Friday, July 29, 2011

Book Review: Three Rotten Eggs, by Gregory Maguire, Illustrated by Elaine Clayton

     "Thud grabbed the hen under his arm. The hen clucked and struggled. 'Tough it out, Doozy,' said Thud, and slammed his way across the boards into the store.
     'Well, lookee-see,' said Bucky Clumpett. 'It's the smilingest boy in town trying to squeeze all the air out of a pair of chicken lungs. I know this is Vermont, son, but you can't bring a chicken into this store. Not good practice when we're trying to sell food to the public.'
     'I need your help,' said Thud in a voice that sounded as if he wasn't asking for help but demanding it."

Summary:
In the very small town of Hamlet, Vermont, there are strange goings-on. A mysterious stranger's motorcycle is hit by lightning while it's parked behind Clumpett's General Store. The motorcycle has a briefcase strapped to it. Inside that briefcase are genetically altered chicken eggs, only three of which survive the lightning strike. Then Thud Tweed stomps his way into town, telling a different outrageous story every time someone asks about him, his family, or his past. His very wealthy and very aloof mother, Mildred Tweed, is equally puzzling - fully expecting her boy Thud to be kicked out of school, and ready with a blank check for what she is certain are the inevitable damages to come.

While the town is busy sifting through all this puzzling stuff, Trooper Crawdad is trying to puzzle out a couple of mysteries of his own: who is this fellow who's all fired up about a briefcase he reports has been stolen, and how could chicken eggs - as the fellow claims - possibly be a matter of national security?

For Teachers and Librarians:
Three Rotten Eggs has so many possibilities in your classroom, you won't know where to start. In the broadest sense, it is a story about the importance of being trustworthy, the politics of groups, asserting your individuality - whether you're part of a group or not, and that age-old question: nature, or nurture (once a "bad kid," always a "bad kid")?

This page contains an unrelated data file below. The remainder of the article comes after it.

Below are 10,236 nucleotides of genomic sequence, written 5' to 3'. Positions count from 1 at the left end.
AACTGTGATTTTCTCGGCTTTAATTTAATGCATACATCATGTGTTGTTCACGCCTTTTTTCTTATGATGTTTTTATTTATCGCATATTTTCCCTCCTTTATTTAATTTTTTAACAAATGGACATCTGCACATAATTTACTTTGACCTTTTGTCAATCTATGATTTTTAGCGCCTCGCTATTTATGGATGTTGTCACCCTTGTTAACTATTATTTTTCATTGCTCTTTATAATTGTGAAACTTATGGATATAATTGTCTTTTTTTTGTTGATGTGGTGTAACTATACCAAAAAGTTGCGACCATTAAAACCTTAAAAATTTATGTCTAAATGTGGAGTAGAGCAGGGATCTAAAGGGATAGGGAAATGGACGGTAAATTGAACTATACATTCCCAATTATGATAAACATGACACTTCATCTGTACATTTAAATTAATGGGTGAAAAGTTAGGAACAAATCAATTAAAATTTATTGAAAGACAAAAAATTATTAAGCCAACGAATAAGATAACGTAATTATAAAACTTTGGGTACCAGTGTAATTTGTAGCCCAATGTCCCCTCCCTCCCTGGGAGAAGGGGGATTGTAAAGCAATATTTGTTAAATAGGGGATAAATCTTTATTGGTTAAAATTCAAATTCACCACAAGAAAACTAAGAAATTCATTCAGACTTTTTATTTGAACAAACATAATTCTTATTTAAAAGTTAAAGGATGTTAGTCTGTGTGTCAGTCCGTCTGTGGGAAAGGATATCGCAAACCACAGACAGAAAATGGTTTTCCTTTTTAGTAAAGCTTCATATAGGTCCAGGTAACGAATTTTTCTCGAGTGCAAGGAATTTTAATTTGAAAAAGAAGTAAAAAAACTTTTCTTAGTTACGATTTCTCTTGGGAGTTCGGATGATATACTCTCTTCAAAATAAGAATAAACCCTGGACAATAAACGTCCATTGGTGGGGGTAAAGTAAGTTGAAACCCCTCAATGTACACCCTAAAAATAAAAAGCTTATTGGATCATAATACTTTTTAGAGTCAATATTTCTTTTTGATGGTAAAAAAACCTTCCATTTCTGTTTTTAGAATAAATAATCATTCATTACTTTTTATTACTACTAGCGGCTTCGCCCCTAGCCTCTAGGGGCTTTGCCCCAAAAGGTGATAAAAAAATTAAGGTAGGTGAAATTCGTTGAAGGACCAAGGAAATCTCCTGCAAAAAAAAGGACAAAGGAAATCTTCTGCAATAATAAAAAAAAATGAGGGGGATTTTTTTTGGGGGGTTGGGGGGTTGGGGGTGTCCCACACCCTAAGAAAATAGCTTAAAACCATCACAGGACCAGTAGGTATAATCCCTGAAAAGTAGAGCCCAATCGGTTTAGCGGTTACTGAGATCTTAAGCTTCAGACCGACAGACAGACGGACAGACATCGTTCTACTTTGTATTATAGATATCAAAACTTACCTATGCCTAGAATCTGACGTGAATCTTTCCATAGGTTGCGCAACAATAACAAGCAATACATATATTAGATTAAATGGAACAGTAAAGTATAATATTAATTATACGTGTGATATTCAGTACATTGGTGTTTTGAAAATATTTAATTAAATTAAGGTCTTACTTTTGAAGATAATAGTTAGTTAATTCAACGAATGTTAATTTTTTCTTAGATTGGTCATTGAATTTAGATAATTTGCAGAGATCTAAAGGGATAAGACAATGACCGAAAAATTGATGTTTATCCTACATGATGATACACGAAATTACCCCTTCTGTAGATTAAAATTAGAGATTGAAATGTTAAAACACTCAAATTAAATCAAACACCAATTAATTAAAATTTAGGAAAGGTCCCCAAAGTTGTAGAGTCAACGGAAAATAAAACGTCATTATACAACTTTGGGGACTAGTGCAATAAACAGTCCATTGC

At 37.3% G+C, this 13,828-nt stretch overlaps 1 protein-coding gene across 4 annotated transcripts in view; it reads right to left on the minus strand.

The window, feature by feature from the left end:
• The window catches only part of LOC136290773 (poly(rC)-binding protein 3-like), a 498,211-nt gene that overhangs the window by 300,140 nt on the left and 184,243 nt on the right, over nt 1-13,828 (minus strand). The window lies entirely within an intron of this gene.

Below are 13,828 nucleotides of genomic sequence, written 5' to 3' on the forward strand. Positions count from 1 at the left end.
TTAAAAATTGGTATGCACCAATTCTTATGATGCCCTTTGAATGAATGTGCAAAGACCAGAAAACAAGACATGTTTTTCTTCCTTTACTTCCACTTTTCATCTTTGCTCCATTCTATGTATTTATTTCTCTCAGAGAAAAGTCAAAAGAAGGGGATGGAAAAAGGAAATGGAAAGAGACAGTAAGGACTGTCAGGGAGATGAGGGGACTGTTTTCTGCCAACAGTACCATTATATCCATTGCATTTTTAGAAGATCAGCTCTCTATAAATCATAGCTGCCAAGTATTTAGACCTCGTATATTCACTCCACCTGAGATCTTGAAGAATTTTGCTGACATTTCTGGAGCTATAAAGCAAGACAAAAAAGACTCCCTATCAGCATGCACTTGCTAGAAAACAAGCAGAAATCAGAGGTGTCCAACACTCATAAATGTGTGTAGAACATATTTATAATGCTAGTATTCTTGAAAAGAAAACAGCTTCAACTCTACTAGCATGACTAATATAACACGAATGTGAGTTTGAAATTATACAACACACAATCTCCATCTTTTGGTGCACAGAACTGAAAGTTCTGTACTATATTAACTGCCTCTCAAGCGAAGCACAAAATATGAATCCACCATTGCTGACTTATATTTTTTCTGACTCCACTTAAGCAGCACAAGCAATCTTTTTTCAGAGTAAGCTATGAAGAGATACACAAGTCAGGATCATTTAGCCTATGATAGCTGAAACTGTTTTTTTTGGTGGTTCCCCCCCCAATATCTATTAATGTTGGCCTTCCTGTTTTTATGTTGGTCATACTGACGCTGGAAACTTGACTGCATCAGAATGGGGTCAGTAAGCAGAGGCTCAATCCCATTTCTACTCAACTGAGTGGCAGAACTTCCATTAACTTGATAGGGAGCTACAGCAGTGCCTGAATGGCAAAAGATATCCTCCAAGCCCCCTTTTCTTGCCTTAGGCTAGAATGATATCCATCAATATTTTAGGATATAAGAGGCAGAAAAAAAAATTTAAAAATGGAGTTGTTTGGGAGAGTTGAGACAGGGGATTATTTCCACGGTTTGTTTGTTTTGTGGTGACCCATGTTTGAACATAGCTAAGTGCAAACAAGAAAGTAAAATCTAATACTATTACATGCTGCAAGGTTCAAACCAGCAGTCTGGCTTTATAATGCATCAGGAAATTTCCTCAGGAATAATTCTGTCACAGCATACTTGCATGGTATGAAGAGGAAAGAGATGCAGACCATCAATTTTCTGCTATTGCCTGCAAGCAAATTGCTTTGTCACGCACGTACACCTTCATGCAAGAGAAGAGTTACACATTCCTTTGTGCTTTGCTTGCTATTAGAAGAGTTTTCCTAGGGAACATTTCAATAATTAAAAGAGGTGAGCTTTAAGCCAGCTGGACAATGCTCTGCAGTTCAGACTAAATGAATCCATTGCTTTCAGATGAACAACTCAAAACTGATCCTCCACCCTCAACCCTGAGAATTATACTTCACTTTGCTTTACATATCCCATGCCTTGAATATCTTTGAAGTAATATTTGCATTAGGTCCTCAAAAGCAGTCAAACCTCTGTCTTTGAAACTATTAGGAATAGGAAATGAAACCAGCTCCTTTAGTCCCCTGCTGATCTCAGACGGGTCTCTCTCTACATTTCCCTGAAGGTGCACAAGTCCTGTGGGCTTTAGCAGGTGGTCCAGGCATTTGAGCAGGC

In the detailed sense, there's not enough space to list all you can do with this book, but here are a few ideas to try: 
  • Chickens Unit (care, feeding, life cycle, types)
  • Mini-unit on small towns and small-town life in the state of Vermont
  • Trust/truth (What is it? How does the presence or absence of trust/truth affect people and relationships? Is it easy to be truthful? Once a liar, always a liar? Or can people change? What about cheating? And how do good intentions factor into this?)
  • A Mystery/Secrets Unit (Everybody's trying to find out something in this book. And several people are harboring secrets. Who are these folks, and what are each of them trying to figure out/hide? Why?)
  • Theme: Change (Eggs to chickens, "bad egg" to good, wary to trusting, winter to spring, exclusive to inclusive)
  • Genetic experimentation (pros, cons, ethical implications)

For Parents, Grandparents, and Caregivers:
Three Rotten Eggs has a lot to like, and a lot for you and your kids to think and talk about. But the serious topics of trustworthiness, being part of a group - or not, "bad kids" - or not, and even genetic experimentation are presented in a safe, non-threatening, sometimes touching, sometimes funny, but always straightforward way. It may help your kids see difficult kids they know in a new light. It may help them work out difficult choices they are facing in their own lives. It will definitely make them - and you - laugh. A lot. And probably? By the end, they'll find they've learned an awful lot about chickens, too.

For the Kids:
Three Rotten Eggs, part of the Hamlet Chronicles series, is full of questions. Questions that need answers. Like, why did that motorcycle guy have a briefcase full of eggs strapped to the back of his bike? What's so special about those eggs that a state trooper keeps coming around asking about them? What kind of chickens are gonna hatch out of those eggs? Why does new kid Thud Tweed tell so many outrageous lies about himself and his parents? What's the deal with Thud's mysterious mom, Mildred Tweed? And, are Miss Earth and Mayor Grass dating, or not?

If finding out answers to those questions isn't enough, check these things out: you'll learn more than you ever expected to know about chickens, the streets in town have names like Squished Toad Road, and there are characters with names like Theckla Mustard. Best of all, it's a book that will make you laugh out loud. A lot. Really. Really really.

For Everyone Else:
Though Three Rotten Eggs is a book written for the 9-12 year-old set, it is one of those wonderful titles that will make both kids and adults laugh out loud. And despite yourself, no matter what your age, the story will make you do a lot of thinking, in-between all the giggles and guffaws.

Wrapping Up:
Three Rotten Eggs is not to be missed. And if you like it so much that it leaves you wanting more, you're in luck - it's part of a series of seven books: the Hamlet Chronicles series.

Title: Three Rotten Eggs
Author: Gregory Maguire
Illustrator: Elaine Clayton
Pages: 192
Reading Level: Ages 9-12
Publisher and Date: Clarion Books, March 18, 2002
Edition: Hardcover, library copy
Language: English
Published In: United States
Price: $16.00
ISBN-10: 0-168-09655-8
ISBN-13: 978-0618096558

 

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